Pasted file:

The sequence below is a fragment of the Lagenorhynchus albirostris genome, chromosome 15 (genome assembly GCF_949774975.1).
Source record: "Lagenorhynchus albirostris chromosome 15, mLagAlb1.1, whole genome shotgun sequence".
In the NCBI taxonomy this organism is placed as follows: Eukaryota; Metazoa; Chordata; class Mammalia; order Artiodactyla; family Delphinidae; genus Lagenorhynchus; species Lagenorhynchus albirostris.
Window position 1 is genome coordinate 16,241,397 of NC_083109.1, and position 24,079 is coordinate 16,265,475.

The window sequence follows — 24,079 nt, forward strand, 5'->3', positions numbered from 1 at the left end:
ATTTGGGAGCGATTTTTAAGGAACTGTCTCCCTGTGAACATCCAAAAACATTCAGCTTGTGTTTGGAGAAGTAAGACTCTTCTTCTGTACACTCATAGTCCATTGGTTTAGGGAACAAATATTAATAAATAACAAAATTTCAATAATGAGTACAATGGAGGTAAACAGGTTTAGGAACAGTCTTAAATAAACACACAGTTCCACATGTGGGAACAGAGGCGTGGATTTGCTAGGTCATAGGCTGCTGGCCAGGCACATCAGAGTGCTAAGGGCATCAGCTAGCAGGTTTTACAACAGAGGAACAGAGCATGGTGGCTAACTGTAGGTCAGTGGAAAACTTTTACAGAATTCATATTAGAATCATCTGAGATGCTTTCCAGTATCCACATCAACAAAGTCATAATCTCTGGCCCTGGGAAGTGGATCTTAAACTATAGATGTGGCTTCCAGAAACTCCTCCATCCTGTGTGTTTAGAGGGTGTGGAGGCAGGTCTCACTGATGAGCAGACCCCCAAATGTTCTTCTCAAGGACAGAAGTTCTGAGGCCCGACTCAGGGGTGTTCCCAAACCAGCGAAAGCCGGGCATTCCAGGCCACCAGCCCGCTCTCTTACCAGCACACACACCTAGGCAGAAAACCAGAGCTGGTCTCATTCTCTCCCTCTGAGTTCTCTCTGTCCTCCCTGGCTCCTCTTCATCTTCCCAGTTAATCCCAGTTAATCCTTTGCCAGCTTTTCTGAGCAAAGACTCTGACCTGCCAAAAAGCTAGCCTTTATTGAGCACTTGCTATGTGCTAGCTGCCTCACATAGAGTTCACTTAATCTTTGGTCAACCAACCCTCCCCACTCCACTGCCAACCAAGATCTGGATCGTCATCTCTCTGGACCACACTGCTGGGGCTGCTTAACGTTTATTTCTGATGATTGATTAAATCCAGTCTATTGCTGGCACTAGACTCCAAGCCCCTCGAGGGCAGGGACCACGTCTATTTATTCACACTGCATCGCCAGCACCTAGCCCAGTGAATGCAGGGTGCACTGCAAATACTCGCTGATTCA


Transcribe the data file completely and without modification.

The sequence below is a fragment of the Lagenorhynchus albirostris genome, chromosome 15 (genome assembly GCF_949774975.1).
Source record: "Lagenorhynchus albirostris chromosome 15, mLagAlb1.1, whole genome shotgun sequence".
In the NCBI taxonomy this organism is placed as follows: Eukaryota; Metazoa; Chordata; class Mammalia; order Artiodactyla; family Delphinidae; genus Lagenorhynchus; species Lagenorhynchus albirostris.
Window position 1 is genome coordinate 16,241,397 of NC_083109.1, and position 24,079 is coordinate 16,265,475.

The window sequence follows — 24,079 nt, forward strand, 5'->3', positions numbered from 1 at the left end:
ATTTGGGAGCGATTTTTAAGGAACTGTCTCCCTGTGAACATCCAAAAACATTCAGCTTGTGTTTGGAGAAGTAAGACTCTTCTTCTGTACACTCATAGTCCATTGGTTTAGGGAACAAATATTAATAAATAACAAAATTTCAATAATGAGTACAATGGAGGTAAACAGGTTTAGGAACAGTCTTAAATAAACACACAGTTCCACATGTGGGAACAGAGGCGTGGATTTGCTAGGTCATAGGCTGCTGGCCAGGCACATCAGAGTGCTAAGGGCATCAGCTAGCAGGTTTTACAACAGAGGAACAGAGCATGGTGGCTAACTGTAGGTCAGTGGAAAACTTTTACAGAATTCATATTAGAATCATCTGAGATGCTTTCCAGTATCCACATCAACAAAGTCATAATCTCTGGCCCTGGGAAGTGGATCTTAAACTATAGATGTGGCTTCCAGAAACTCCTCCATCCTGTGTGTTTAGAGGGTGTGGAGGCAGGTCTCACTGATGAGCAGACCCCCAAATGTTCTTCTCAAGGACAGAAGTTCTGAGGCCCGACTCAGGGGTGTTCCCAAACCAGCGAAAGCCGGGCATTCCAGGCCACCAGCCCGCTCTCTTACCAGCACACACACCTAGGCAGAAAACCAGAGCTGGTCTCATTCTCTCCCTCTGAGTTCTCTCTGTCCTCCCTGGCTCCTCTTCATCTTCCCAGTTAATCCCAGTTAATCCTTTGCCAGCTTTTCTGAGCAAAGACTCTGACCTGCCAAAAAGCTAGCCTTTATTGAGCACTTGCTATGTGCTAGCTGCCTCACATAGAGTTCACTTAATCTTTGGTCAACCAACCCTCCCCACTCCACTGCCAACCAAGATCTGGATCGTCATCTCTCTGGACCACACTGCTGGGGCTGCTTAACGTTTATTTCTGATGATTGATTAAATCCAGTCTATTGCTGGCACTAGACTCCAAGCCCCTCGAGGGCAGGGACCACGTCTATTTATTCACACTGCATCGCCAGCACCTAGCCCAGTGAATGCAGGGTGCACTGCAAATACTCGCTGATTCA